Consultant physician, Dr Khin Nini, headed off to work at
Darlington Memorial Hospital on the morning of Thursday, 16 April,
as she does every working day. Little did she and her family
know that within days she would become desperately ill with
Covid-19 herself, later requiring admission to the intensive
Dr Nini is sharing her own experience as a reminder to us all to
take Covid-19 seriously and not be complacent about its
impact. She says, "Since early March I had been caring for
patients admitted with Covid-19. I know, both from my own
experience of being ill and from how very ill it made the patients
I cared for, that this isn't something you want you, or your loved
ones, to get. Although it seems to have a worse effect on
older people and those with some underlying health conditions, I
cared for people in their 30s and 40s who had been fit and healthy,
some of whom very sadly died. The distress this virus can cause
families, is something that will stay with me. Some younger people
have underlying health conditions they're unaware of so, as
infection rates increase, we should all be doing everything we can
to limit the spread.
"At home I was eating and sleeping in a separate part of the
house from my husband and daughter because, although we had PPE at
work, caring for Covid-19 patients was always going to put me at
"The first symptom I noticed was when I walked up the stairs at
work on 16th April, I was unusually breathless. I
checked my oxygen saturations - which were normal - so wondered if
I might just be tired.
"That night, however, I felt much worse, my temperature rose and
my whole body was in pain. As a clinician myself, I kept an
eye on my symptoms to see how they progressed.
"I stayed at home the following day, Friday 17th
April, apart from going for a Covid-19 test which, within a few
hours, came back positive. I felt very unwell and we got an oxygen
monitor so I could see how I was doing. My symptoms started
changing on Monday 20th April when I could smell a dog -
even though we don't have one! I also lost my appetite and
developed sickness and diarrhoea. My temperature became normal, but
rose again on Wednesday 22nd and remained very high.
"Although I started to stabilise, after a week my oxygen
saturations were staying worryingly low. As a clinician, I knew
that this means the blood isn't getting enough oxygen to carry
around the body - a bad sign in patients with Covid-19. My instinct
was not to come to hospital instantly and waste the time of my
already very busy colleagues but, fortunately, I did go in when my
oxygen saturation wasn't improving.
"I was admitted to Darlington Memorial Hospital - where I work -
just for overnight monitoring initially. A chest x-ray and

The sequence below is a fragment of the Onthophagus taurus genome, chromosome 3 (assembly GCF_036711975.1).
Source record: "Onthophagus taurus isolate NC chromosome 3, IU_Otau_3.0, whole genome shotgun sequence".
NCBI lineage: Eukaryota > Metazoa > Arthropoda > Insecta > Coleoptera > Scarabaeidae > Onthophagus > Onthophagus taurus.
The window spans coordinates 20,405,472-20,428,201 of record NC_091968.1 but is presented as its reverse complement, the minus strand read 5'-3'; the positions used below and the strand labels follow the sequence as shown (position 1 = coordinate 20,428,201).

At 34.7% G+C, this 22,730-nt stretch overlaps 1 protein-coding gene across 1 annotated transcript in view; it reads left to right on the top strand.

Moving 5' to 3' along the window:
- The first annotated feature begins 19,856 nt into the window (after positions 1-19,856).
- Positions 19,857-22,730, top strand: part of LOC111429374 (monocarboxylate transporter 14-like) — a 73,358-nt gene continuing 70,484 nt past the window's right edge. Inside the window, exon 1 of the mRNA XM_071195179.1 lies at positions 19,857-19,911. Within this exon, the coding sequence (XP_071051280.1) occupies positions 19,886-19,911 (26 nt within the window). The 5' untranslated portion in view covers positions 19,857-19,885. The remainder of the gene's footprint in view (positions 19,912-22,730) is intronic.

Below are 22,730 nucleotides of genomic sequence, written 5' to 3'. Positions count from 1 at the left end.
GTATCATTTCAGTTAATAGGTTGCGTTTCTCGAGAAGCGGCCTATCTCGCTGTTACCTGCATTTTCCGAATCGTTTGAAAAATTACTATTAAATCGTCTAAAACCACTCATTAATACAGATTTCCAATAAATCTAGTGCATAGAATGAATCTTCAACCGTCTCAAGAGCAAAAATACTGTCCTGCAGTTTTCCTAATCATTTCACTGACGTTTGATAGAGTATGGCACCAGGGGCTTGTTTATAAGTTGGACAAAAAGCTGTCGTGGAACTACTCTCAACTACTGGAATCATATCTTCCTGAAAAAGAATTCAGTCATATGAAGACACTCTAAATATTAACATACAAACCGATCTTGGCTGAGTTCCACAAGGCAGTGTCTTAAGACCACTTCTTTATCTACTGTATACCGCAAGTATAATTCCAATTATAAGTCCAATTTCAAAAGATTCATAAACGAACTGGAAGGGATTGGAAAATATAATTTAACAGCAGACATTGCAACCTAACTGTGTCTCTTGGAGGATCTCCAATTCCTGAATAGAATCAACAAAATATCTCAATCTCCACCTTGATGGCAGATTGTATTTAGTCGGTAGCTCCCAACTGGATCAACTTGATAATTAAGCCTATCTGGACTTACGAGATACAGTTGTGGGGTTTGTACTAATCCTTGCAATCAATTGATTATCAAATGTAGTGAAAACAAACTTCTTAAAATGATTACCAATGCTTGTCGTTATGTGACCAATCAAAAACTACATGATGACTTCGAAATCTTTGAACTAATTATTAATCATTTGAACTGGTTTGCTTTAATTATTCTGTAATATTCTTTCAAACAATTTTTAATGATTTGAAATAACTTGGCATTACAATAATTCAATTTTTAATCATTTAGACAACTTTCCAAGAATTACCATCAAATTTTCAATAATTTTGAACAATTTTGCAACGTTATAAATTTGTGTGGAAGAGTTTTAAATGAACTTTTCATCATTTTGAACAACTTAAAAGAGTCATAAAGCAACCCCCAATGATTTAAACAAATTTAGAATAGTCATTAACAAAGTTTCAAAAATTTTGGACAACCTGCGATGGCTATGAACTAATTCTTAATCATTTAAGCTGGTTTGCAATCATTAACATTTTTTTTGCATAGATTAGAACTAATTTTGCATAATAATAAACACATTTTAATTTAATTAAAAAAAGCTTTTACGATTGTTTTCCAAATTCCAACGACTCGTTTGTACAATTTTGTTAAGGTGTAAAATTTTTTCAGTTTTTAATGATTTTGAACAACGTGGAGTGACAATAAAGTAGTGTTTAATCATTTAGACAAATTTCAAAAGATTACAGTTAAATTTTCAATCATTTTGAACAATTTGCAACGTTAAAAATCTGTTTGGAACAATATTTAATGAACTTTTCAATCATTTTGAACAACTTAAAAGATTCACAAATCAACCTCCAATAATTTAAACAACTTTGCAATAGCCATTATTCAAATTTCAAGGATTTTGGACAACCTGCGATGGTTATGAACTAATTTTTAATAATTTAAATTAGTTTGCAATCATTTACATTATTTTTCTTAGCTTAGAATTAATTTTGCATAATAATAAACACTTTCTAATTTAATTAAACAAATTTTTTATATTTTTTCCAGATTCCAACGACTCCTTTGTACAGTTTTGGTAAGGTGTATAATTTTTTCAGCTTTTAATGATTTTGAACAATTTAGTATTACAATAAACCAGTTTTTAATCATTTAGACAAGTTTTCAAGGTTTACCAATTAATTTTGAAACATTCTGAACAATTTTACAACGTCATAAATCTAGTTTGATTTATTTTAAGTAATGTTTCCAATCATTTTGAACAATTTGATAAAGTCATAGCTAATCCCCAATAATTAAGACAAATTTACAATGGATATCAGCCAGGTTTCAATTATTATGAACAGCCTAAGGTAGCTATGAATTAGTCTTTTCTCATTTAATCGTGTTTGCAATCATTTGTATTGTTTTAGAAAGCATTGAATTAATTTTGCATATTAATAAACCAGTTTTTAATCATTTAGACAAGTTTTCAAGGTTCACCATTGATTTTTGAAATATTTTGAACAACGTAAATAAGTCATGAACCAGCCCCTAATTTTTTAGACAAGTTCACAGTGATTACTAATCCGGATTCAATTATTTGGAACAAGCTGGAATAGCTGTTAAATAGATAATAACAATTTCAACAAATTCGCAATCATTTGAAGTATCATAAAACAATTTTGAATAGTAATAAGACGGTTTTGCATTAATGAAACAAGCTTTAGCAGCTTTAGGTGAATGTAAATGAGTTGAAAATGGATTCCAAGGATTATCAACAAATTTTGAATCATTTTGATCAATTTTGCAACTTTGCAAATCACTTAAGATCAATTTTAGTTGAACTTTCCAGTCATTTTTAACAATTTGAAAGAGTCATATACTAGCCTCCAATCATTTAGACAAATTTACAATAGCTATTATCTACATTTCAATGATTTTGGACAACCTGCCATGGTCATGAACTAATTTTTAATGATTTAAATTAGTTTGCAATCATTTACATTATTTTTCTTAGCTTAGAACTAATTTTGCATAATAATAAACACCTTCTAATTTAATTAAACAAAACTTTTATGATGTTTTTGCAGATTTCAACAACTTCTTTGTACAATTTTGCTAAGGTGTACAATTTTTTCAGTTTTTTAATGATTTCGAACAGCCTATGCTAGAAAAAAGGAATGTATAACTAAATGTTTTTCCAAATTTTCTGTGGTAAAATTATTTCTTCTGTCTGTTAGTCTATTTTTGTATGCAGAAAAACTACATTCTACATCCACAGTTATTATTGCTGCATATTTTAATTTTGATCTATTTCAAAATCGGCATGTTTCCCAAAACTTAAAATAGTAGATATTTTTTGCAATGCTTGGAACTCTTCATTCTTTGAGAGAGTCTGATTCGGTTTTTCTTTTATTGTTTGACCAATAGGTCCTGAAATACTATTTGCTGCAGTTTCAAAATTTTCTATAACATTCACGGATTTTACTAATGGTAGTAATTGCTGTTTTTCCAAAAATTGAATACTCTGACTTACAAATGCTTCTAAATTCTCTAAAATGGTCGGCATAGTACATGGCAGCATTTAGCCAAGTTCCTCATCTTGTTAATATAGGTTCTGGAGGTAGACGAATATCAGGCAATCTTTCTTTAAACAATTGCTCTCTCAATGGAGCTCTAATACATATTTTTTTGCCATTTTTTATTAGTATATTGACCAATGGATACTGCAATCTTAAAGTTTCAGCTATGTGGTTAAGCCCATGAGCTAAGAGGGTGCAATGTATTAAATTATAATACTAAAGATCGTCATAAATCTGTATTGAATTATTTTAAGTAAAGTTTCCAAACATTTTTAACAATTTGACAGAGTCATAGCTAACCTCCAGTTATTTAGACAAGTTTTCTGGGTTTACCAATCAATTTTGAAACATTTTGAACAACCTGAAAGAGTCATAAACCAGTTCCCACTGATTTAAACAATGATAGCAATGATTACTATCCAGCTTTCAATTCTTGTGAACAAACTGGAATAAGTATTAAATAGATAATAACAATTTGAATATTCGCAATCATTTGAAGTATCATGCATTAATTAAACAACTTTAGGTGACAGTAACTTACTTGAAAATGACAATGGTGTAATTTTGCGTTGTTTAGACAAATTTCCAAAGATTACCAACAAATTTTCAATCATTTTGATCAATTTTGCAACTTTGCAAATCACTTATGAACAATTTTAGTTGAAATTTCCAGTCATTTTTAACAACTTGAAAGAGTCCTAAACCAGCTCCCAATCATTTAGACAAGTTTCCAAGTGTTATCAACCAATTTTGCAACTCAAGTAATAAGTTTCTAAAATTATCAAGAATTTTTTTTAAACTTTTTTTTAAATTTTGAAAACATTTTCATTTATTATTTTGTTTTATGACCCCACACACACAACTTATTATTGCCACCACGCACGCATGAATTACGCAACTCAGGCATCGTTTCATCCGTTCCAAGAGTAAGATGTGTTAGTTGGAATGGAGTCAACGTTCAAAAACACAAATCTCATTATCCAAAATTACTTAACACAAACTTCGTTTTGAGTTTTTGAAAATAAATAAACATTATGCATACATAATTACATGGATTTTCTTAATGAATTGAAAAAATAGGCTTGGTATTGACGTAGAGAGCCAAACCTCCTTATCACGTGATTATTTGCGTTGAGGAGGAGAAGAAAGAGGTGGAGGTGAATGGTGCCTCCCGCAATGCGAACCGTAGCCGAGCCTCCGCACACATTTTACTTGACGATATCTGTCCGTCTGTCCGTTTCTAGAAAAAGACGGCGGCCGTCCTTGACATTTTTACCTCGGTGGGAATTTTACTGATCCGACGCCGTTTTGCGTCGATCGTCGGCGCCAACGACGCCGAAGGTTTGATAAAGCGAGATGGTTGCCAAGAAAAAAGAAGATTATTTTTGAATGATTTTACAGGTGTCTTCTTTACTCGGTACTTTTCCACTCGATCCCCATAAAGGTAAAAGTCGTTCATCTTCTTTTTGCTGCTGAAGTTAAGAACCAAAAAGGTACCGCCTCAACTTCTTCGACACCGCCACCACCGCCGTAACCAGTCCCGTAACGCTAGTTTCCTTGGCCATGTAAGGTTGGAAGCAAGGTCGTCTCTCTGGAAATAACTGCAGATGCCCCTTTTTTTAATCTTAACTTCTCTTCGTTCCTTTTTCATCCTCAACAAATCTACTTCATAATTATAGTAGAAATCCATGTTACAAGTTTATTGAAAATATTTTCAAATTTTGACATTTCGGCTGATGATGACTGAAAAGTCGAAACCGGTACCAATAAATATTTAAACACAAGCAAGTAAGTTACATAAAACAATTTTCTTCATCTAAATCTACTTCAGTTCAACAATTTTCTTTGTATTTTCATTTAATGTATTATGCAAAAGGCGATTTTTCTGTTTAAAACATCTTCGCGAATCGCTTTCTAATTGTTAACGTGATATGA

blood tests were normal but I was needing increasing amounts of
oxygen and paracetamol was not bringing my temperature down.
Around midnight on Saturday 25 April I became very unwell and was
taken to the intensive treatment unit (ITU) the next day, where I
was ventilated but not intubated. I know that hospital teams,
from medicine, ITU and others were caring for me and I'm immensely
grateful to them. At that point though, I knew the odds were
beginning to stack up against me.
"Having been the consultant caring for Covid-19 patients it felt
unreal to become one myself and the severity of my illness was a
surprise. As a specialist in care of the elderly, I am used
to dealing with life and death situations and, while I didn't for a
moment give up, I prepared myself for the possibility of
dying. By far the hardest part was the impact my situation
would be having on my husband and daughter - how distressed she
must be - and the fact they couldn't visit.
"After 12 days, I was discharged from ITU and, after two days on
a ward I was able to go home on Friday 8 May - VE Day - and
returned to work a month later. Many people seem to be
experiencing 'long Covid' where some symptoms persist, delaying
their recovery. I was one of the lucky ones.
"Since my recovery, my daughter has begun telling me just how
distressed and afraid she was. It's up to all of us to do all
we can to minimise transmission, so more families don't need to go
through what mine did. Up to 60% of people with
Covid-19 don't even have symptoms so spread it unwittingly.
Please wash your hands and really limit your social interactions
and wear a mask - in years to come will you be able to look back
and know you did the right thing?"
Published 14th October 2020
'I cannot commend the clinic enough. It is marvellous we
have this service at all and well done to you all.'
Patient, Coronary Heart Disease / Heart Failure Service, Shotley
Bridge Community Hospital